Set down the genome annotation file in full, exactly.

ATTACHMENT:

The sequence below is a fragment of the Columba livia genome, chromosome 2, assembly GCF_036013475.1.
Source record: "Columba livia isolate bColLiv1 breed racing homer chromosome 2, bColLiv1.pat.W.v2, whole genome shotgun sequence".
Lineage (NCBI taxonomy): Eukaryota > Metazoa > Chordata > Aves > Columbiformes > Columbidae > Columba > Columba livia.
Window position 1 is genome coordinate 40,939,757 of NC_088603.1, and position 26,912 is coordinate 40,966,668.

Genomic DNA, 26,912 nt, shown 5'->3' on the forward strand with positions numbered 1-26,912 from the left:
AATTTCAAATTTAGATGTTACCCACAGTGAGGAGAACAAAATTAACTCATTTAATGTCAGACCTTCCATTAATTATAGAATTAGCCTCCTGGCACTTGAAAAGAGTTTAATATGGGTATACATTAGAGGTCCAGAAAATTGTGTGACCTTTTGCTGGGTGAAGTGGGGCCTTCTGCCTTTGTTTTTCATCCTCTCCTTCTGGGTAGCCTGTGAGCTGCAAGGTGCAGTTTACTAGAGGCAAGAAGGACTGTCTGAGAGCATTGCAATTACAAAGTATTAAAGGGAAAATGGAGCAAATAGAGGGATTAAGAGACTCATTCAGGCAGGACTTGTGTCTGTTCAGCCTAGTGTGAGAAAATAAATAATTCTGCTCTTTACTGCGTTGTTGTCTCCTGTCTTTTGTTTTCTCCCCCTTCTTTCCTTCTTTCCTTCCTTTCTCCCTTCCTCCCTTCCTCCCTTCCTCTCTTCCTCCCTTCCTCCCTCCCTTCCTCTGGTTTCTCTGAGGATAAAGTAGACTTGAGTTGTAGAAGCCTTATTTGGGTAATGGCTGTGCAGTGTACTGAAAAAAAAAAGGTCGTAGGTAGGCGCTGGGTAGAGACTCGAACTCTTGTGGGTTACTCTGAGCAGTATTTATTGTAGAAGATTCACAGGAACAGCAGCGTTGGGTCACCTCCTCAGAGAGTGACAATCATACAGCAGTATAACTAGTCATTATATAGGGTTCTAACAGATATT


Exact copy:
The sequence below is a fragment of the Columba livia genome, chromosome 2, assembly GCF_036013475.1.
Source record: "Columba livia isolate bColLiv1 breed racing homer chromosome 2, bColLiv1.pat.W.v2, whole genome shotgun sequence".
Lineage (NCBI taxonomy): Eukaryota > Metazoa > Chordata > Aves > Columbiformes > Columbidae > Columba > Columba livia.
Window position 1 is genome coordinate 40,939,757 of NC_088603.1, and position 26,912 is coordinate 40,966,668.

Genomic DNA, 26,912 nt, shown 5'->3' on the forward strand with positions numbered 1-26,912 from the left:
AATTTCAAATTTAGATGTTACCCACAGTGAGGAGAACAAAATTAACTCATTTAATGTCAGACCTTCCATTAATTATAGAATTAGCCTCCTGGCACTTGAAAAGAGTTTAATATGGGTATACATTAGAGGTCCAGAAAATTGTGTGACCTTTTGCTGGGTGAAGTGGGGCCTTCTGCCTTTGTTTTTCATCCTCTCCTTCTGGGTAGCCTGTGAGCTGCAAGGTGCAGTTTACTAGAGGCAAGAAGGACTGTCTGAGAGCATTGCAATTACAAAGTATTAAAGGGAAAATGGAGCAAATAGAGGGATTAAGAGACTCATTCAGGCAGGACTTGTGTCTGTTCAGCCTAGTGTGAGAAAATAAATAATTCTGCTCTTTACTGCGTTGTTGTCTCCTGTCTTTTGTTTTCTCCCCCTTCTTTCCTTCTTTCCTTCCTTTCTCCCTTCCTCCCTTCCTCCCTTCCTCTCTTCCTCCCTTCCTCCCTCCCTTCCTCTGGTTTCTCTGAGGATAAAGTAGACTTGAGTTGTAGAAGCCTTATTTGGGTAATGGCTGTGCAGTGTACTGAAAAAAAAAAGGTCGTAGGTAGGCGCTGGGTAGAGACTCGAACTCTTGTGGGTTACTCTGAGCAGTATTTATTGTAGAAGATTCACAGGAACAGCAGCGTTGGGTCACCTCCTCAGAGAGTGACAATCATACAGCAGTATAACTAGTCATTATATAGGGTTCTAACAGATATT